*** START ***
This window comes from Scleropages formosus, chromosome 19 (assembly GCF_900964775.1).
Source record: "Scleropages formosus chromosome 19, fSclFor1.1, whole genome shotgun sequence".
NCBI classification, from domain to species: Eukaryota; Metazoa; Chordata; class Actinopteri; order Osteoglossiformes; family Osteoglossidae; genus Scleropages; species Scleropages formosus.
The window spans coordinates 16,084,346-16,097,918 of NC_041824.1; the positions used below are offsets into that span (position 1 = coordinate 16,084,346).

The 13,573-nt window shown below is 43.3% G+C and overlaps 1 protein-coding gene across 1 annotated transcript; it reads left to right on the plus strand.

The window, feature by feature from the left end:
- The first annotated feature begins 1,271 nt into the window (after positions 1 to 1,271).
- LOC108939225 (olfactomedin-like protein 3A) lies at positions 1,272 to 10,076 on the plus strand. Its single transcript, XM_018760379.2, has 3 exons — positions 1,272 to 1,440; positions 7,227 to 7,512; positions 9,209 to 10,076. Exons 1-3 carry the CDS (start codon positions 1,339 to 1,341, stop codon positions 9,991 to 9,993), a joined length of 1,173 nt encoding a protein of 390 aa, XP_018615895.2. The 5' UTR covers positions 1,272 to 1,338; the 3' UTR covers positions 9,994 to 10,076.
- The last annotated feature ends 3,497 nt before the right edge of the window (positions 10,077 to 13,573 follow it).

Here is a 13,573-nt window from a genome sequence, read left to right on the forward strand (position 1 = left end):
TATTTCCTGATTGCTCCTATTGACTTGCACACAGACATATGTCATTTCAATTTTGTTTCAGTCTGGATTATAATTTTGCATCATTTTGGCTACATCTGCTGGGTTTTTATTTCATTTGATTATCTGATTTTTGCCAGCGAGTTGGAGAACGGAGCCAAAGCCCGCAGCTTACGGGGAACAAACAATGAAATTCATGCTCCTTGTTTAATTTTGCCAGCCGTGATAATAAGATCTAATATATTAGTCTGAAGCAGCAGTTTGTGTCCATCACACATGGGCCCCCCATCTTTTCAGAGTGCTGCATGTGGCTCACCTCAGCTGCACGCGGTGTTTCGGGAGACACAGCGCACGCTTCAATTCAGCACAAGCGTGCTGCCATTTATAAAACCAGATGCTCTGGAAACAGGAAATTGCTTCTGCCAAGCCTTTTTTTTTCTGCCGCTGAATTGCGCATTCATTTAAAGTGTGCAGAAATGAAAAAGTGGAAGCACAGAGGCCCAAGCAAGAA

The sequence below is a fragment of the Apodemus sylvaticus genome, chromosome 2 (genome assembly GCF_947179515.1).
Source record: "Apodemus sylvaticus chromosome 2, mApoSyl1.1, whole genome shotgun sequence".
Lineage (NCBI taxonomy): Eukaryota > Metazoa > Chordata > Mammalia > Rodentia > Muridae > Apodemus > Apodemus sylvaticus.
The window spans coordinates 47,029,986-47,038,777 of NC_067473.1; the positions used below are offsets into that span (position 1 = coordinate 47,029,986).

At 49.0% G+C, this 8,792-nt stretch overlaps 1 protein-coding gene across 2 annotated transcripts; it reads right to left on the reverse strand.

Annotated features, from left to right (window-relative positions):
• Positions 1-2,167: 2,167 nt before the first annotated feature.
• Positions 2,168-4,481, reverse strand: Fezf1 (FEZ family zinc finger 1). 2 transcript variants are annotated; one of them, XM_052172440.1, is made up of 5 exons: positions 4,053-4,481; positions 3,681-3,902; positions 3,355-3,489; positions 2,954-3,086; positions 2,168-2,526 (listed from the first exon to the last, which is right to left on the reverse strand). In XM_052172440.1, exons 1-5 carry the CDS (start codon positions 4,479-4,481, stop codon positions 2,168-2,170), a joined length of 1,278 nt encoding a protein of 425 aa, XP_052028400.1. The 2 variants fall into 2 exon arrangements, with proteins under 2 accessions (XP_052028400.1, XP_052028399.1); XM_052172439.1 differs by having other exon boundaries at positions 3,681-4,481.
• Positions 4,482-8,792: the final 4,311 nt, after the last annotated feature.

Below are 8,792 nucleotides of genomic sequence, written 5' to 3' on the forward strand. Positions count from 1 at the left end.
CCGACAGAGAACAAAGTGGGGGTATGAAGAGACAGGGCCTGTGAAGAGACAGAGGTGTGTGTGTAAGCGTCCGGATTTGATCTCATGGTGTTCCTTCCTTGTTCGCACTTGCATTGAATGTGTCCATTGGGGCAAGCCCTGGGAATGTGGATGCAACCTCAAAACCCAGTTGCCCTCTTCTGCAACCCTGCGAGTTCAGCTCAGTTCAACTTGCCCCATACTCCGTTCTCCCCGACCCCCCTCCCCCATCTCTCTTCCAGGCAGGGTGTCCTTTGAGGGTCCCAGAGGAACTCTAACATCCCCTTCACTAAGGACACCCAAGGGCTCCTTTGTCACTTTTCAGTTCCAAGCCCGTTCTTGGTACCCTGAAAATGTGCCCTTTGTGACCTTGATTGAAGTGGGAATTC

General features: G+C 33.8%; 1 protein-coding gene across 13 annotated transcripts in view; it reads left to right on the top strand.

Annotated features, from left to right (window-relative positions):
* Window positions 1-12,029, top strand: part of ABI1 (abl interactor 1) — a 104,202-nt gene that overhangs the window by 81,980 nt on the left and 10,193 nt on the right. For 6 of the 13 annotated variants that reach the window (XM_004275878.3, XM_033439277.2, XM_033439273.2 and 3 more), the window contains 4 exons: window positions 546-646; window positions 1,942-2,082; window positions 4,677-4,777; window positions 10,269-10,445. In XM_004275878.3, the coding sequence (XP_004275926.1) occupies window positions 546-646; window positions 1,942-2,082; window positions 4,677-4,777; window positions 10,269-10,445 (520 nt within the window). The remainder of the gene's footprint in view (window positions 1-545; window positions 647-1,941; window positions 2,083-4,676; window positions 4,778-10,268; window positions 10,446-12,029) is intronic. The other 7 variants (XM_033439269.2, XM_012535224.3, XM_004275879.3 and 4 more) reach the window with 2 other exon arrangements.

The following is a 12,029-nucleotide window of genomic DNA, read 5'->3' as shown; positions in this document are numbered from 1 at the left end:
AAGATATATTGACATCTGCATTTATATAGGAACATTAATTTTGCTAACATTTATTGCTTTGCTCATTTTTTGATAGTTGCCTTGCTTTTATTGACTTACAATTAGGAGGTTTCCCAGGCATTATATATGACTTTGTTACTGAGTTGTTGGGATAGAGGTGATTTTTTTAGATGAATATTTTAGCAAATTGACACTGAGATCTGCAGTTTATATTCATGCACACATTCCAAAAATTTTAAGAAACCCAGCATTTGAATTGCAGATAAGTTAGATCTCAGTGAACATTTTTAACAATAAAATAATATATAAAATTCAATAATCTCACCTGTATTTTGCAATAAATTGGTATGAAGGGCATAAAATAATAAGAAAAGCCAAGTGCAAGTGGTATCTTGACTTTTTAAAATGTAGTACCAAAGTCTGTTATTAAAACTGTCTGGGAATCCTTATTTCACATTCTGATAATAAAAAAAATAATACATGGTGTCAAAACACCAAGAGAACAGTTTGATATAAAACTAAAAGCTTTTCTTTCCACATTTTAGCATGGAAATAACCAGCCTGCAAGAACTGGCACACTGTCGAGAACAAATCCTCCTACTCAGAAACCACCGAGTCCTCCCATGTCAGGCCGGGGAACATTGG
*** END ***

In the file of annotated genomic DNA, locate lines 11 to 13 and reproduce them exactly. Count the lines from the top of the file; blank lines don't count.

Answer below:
TATTTCCTGATTGCTCCTATTGACTTGCACACAGACATATGTCATTTCAATTTTGTTTCAGTCTGGATTATAATTTTGCATCATTTTGGCTACATCTGCTGGGTTTTTATTTCATTTGATTATCTGATTTTTGCCAGCGAGTTGGAGAACGGAGCCAAAGCCCGCAGCTTACGGGGAACAAACAATGAAATTCATGCTCCTTGTTTAATTTTGCCAGCCGTGATAATAAGATCTAATATATTAGTCTGAAGCAGCAGTTTGTGTCCATCACACATGGGCCCCCCATCTTTTCAGAGTGCTGCATGTGGCTCACCTCAGCTGCACGCGGTGTTTCGGGAGACACAGCGCACGCTTCAATTCAGCACAAGCGTGCTGCCATTTATAAAACCAGATGCTCTGGAAACAGGAAATTGCTTCTGCCAAGCCTTTTTTTTTCTGCCGCTGAATTGCGCATTCATTTAAAGTGTGCAGAAATGAAAAAGTGGAAGCACAGAGGCCCAAGCAAGAA

The sequence below is a fragment of the Apodemus sylvaticus genome, chromosome 2 (genome assembly GCF_947179515.1).
Source record: "Apodemus sylvaticus chromosome 2, mApoSyl1.1, whole genome shotgun sequence".